Tricia: Sexism is a form of oppression. The women’s suffrage movement and the equal rights movement fought that oppression; it was a rebellion. Slavery is an ongoing theme in Star Wars. Racism and sexism is a subtext of the movies, simply because the Empire is all white men. The Expanded Universe ran with that notion as Thrawn and Daala moved through the bigoted Imperial hierarchy. Jabba is affirmatively a sexist, which probably makes his throttling by Leia while using her chains of bondage all the more satisfying for women. Between Jabba’s palace and the pre-podracing scenes in Episode I, it’s arguable a feminist equal rights movement is necessary on Tatooine. Then there is the matter of the out-of-universe portrayal and use of Slave Leia and midriff Padme in media that creates an impression of sexism, or at least a double standard, within the franchise. It’s also undeniable that there are a limited number of female characters playing integral parts – The Phantom Menace being a lone standout within the cinematic storytelling.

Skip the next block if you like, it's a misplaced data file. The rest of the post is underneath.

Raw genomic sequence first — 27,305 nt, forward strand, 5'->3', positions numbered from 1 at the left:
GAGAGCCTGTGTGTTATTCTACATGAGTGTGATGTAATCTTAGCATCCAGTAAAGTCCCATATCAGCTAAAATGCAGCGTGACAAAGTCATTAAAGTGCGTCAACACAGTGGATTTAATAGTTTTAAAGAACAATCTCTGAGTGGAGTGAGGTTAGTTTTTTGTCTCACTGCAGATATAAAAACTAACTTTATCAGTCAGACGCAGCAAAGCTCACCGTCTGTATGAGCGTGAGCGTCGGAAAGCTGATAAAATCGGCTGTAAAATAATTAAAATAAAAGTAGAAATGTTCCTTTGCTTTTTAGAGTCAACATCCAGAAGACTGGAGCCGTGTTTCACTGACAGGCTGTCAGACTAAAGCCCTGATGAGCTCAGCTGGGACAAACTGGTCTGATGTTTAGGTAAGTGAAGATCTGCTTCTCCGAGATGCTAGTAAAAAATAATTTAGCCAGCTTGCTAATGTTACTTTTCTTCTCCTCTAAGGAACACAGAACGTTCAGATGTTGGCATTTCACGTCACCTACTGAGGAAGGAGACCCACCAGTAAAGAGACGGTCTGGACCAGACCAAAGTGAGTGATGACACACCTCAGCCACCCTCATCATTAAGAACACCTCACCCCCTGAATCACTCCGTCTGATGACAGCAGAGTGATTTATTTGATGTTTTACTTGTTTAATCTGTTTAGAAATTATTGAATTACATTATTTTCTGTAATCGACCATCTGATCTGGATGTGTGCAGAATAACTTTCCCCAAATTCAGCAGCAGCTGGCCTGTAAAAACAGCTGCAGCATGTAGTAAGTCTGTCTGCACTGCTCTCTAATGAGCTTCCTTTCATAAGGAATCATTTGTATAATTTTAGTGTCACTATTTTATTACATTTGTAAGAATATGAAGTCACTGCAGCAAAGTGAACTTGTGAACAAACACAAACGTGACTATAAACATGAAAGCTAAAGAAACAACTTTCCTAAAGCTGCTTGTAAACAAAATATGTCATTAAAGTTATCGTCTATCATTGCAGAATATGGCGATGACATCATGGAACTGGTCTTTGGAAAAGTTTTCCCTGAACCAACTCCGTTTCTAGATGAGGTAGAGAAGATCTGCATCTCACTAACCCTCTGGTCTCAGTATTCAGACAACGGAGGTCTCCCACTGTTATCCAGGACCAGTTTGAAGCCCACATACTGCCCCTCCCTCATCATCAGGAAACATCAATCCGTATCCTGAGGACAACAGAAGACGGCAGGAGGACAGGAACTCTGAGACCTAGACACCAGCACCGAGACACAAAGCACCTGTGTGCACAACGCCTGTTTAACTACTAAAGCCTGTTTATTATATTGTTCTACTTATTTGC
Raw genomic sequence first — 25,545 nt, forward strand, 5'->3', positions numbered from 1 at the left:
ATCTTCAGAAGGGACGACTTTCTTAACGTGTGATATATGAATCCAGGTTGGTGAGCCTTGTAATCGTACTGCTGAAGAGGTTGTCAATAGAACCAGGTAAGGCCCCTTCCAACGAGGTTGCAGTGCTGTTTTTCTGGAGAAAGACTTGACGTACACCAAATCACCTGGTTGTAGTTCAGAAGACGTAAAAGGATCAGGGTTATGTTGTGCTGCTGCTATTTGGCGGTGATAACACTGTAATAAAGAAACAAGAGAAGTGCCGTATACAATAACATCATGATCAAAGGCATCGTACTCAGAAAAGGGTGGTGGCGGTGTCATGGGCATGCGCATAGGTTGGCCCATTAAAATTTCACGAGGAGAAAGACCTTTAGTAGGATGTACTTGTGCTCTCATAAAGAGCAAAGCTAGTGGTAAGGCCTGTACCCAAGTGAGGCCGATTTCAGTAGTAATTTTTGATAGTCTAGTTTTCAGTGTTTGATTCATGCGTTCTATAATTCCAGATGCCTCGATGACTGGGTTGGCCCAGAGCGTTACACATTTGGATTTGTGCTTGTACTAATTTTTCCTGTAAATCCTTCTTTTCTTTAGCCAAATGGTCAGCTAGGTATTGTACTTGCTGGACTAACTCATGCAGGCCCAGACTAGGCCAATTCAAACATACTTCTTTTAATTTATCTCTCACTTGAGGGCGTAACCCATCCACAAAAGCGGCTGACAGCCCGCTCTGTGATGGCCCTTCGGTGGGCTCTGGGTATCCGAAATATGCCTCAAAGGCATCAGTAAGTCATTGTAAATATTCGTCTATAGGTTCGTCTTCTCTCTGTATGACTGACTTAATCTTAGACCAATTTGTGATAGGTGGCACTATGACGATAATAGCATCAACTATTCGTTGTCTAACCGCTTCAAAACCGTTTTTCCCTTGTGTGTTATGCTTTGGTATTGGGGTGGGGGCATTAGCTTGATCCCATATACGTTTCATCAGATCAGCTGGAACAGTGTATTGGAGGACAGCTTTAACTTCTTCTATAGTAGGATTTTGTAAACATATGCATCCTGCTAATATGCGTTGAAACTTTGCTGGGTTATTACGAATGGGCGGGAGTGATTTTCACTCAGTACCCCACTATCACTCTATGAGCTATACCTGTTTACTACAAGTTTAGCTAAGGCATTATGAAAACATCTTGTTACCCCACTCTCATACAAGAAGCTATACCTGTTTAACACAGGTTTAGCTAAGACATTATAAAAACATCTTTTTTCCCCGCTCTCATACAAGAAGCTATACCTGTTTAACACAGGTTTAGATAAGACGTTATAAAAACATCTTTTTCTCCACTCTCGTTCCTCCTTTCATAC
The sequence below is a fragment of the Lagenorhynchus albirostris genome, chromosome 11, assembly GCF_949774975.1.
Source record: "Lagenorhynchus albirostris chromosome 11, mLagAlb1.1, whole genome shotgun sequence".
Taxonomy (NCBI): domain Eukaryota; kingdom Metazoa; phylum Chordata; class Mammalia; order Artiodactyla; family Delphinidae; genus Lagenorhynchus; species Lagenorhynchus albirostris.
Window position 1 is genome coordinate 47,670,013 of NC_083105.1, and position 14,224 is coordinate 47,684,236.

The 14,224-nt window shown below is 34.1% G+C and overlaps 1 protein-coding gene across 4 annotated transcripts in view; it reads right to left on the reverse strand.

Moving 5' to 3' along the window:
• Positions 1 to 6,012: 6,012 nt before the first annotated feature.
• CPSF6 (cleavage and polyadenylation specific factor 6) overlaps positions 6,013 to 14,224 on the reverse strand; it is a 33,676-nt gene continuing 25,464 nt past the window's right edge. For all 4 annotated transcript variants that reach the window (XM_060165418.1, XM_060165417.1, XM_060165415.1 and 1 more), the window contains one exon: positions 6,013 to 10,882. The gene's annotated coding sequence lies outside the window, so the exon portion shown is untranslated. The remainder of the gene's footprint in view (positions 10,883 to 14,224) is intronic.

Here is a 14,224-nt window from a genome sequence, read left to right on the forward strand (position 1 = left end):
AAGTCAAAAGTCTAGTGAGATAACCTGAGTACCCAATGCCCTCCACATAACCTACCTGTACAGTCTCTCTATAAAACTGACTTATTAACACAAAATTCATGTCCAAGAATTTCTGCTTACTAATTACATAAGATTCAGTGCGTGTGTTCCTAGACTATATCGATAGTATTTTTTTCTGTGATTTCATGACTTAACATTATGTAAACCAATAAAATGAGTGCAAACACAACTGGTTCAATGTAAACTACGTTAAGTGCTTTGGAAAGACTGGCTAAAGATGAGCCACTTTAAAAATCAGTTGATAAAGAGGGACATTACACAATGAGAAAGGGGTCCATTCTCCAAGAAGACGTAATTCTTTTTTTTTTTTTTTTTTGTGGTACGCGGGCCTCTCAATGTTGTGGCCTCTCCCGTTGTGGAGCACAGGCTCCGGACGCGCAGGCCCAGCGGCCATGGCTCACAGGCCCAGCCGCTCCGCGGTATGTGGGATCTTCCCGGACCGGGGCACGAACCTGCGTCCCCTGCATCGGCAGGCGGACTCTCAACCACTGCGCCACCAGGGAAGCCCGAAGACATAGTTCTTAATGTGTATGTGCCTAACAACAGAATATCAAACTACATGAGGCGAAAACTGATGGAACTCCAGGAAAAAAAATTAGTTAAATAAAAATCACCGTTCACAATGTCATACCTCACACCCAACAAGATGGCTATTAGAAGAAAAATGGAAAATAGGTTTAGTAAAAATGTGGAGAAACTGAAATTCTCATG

The galaxy far, far away is an enormous storytelling universe, where all forms of oppression are possible. The Expanded Universe picked up on this possibility early on, using the Dathomir witches and Hapan culture to explore conditions where women oppressed men. The Dathomir witches were utilized in The Clone Wars and the Zygerrian arc explored slavery, with Anakin being taken captive by the Queen and Ahsoka subjected to attire that sexualized her. So sexism exists in Star Wars, whether it was created by outside influences in how storytellers and artists visualized their worldbuilding in either a subconscious way or in deliberate manners. I’m not opposed to using sexism, racism or any other oppressive mindset in a story so long as the storytelling team is aware that is what they are creating and considers the potential ramifications for the story and the audience.